After 1933, governments in the affected economies embarked on plans to recover their economies. They developed sound practices to foster productivity, improve liquidity ratio, and stabilize lending institutions. Consequently, inflation was eliminated for a while, and there were plenty of demand stimuli as a result of the federal government developing a strong monetary base. Despite all these efforts, effects of the Depression were felt until 1939. One of the general beliefs of economists concerning the persistent delay in recovering the economy was the economic ideology by the then president. President Hoover believed in the economy free from government interventions. For this reason, the president was not willing to enforce prudent regulatory financial policies (Samuelson).
A second mistake made by the president was his decision to placate labor and jobs. For example, despite the economic crisis, the president successfully persuaded business to inflate their wages in order to facilitate consumer purchasing power. This later came to be known as the classical Keynesian prescription. The president believed that if wages were kept high and people shared jobs instead of being laid off, consumer purchasing power would be retained, which would help in improving the economy. However, this move brought unintended results. For instance, inflation-adjusted value over time was high since there was no output to sustain the labor supply (Sullivan).
Another factor that influenced the prolonged economic depression was the Smoot-Hawley Tariff Act of June 1930 (Samuelson). Initially, it aimed at increasing the protection for farmers against agricultural imports. Tremendous expansion in the agricultural sector led to overproduction in the 1920s. In turn, this led to the decline in farm prices at the end of the decade, which steered the Depression (Sullivan).
Tax increases of the government also worsened the situation. In order to address public concerns and a result of the growing budget surpluses, President Hoover reduced all income tax rates by 1% in 1929. However, the decrease resulted in the deficit that grew rapidly, which worsened the economy. By the end of 1931, President Hoover recommended an increase in taxes in an attempt to have a healthy budget. For example, personal exemptions were cut to broaden the tax base. The lowest margin rate rose by 3%, while the top margin rose by 36% on taxable income, which was approved by the Congress in 1932 (Sullivan). An analysis of this situation shows that an increase in income tax reduced disposable income at the household level, which then led to a reduction in household spending and economic activities (Samuelson).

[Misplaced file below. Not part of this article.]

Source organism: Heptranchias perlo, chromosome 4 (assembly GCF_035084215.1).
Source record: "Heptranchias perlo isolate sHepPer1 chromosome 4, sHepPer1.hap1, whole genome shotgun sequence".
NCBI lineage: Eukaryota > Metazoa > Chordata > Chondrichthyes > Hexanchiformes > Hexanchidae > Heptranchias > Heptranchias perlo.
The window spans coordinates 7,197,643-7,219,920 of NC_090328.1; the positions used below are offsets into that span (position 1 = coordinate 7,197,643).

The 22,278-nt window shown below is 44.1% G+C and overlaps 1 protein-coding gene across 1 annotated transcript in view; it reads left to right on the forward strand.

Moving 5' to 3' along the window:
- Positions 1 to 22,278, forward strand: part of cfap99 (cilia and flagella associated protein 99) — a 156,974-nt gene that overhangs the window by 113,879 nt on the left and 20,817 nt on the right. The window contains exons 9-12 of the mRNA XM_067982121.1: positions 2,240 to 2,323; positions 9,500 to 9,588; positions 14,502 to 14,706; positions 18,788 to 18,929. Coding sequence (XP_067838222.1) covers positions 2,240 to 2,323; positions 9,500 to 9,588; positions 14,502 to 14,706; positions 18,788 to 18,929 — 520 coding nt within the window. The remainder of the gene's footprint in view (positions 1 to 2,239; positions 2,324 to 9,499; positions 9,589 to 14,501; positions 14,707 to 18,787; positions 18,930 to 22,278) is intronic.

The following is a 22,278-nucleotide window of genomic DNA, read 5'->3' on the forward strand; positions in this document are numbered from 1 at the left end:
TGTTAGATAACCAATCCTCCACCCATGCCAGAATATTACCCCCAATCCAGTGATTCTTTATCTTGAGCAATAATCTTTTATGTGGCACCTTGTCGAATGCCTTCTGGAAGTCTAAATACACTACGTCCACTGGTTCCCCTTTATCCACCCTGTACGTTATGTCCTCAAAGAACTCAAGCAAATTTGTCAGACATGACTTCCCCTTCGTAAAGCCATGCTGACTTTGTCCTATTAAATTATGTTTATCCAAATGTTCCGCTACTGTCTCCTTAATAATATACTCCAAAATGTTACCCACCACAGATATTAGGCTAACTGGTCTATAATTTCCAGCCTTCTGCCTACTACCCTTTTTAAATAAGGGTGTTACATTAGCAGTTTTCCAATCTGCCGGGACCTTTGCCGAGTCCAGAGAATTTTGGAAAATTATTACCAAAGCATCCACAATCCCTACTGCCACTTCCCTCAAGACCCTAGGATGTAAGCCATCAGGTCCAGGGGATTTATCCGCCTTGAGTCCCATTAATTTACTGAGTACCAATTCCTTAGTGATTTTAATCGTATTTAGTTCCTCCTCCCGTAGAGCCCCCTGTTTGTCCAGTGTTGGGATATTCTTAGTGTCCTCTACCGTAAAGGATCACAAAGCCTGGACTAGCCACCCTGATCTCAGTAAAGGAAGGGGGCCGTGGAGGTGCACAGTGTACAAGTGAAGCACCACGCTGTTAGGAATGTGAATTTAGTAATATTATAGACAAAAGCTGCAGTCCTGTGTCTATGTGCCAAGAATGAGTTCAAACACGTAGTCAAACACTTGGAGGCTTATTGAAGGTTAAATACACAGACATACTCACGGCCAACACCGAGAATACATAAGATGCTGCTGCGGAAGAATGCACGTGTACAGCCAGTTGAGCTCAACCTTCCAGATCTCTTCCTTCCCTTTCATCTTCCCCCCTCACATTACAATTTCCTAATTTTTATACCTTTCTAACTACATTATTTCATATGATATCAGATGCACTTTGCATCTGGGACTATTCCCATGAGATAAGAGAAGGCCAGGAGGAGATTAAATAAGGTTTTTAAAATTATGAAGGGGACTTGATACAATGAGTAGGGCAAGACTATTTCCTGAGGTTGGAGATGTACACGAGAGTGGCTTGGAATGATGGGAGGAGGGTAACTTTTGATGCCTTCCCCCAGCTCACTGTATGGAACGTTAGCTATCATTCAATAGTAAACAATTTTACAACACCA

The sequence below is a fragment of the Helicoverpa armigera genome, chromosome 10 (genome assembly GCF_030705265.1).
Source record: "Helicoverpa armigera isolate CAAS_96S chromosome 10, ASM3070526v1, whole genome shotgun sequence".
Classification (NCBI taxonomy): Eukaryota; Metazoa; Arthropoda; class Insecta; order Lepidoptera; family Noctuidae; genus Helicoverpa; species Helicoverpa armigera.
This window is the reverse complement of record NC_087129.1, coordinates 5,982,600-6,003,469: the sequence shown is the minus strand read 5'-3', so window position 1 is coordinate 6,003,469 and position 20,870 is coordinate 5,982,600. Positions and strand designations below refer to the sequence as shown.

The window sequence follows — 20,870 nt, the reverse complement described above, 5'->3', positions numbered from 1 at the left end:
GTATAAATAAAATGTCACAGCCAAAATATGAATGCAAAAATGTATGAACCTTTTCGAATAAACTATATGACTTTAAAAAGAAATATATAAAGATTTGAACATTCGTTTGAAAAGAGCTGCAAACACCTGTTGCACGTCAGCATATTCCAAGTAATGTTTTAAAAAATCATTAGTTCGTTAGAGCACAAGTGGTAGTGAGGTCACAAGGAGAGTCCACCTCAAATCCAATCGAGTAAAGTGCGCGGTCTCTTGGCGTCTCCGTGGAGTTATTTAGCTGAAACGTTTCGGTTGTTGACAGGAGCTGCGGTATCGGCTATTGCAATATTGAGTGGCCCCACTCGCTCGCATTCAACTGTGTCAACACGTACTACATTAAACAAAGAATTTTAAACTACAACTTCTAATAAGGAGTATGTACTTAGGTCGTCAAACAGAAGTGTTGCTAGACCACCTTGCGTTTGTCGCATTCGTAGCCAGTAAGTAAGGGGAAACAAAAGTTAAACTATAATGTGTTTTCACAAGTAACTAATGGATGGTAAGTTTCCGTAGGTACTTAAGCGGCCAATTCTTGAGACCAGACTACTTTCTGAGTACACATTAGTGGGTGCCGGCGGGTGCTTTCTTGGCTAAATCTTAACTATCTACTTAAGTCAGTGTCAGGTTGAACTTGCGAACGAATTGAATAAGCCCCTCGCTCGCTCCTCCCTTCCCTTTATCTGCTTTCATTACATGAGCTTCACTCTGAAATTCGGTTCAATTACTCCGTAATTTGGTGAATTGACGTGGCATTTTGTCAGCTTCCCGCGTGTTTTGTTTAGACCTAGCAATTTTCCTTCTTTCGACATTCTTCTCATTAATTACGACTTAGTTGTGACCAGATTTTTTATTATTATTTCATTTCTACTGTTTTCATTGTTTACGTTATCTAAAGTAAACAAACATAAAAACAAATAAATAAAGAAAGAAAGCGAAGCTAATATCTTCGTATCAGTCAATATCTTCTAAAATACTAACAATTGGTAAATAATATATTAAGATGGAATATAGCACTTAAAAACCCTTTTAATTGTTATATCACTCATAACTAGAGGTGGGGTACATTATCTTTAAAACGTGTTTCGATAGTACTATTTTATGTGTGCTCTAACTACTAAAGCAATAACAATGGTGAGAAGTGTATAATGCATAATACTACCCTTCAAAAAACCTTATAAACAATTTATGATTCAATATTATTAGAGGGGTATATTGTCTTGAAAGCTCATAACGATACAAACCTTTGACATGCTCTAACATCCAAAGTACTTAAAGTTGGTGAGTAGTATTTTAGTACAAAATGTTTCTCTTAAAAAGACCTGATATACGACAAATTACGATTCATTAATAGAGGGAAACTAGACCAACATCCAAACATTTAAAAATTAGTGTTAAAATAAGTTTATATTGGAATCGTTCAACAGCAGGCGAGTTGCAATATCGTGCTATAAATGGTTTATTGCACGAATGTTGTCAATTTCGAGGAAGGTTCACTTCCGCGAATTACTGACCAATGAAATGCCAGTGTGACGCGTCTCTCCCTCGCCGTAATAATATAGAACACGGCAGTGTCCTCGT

Lastly, it is expected that the market forces of supply and demand should restore the situation. What prevented this from happening were government policies. For example, the government enacted the national Industrial Recovery ACT (NIRA) in 1933, which was aimed at restoring prosperity and deterring sanctions that would have triggered prosperity. Many firms passed codes of fair competition as required by the NIRA and, as a result, prices and wages jumped following the government’s approval of the code. However, the overall economy suffered immensely with the GDP falling by more than 25%. In a situation when the wages were expected to fall, they stagnated at about 90% of what had been for more than two years in a row. After adjusting for deflation, they rose by 10% (Sullivan).
The Great Depression of the early 1920s, lasting all the way to the 1930s, was an economic crisis, which affected industrialized nations in the West and in Europe. The crisis was the result of an accumulating economic crisis, the effects of which had not been properly addressed. Due to ineffective fiscal policies, the Depression lasted longer than it was anticipated. Efforts to curb the effects of the Great Depression resulted in the worst case scenario of an economic crisis that lasted for ten years.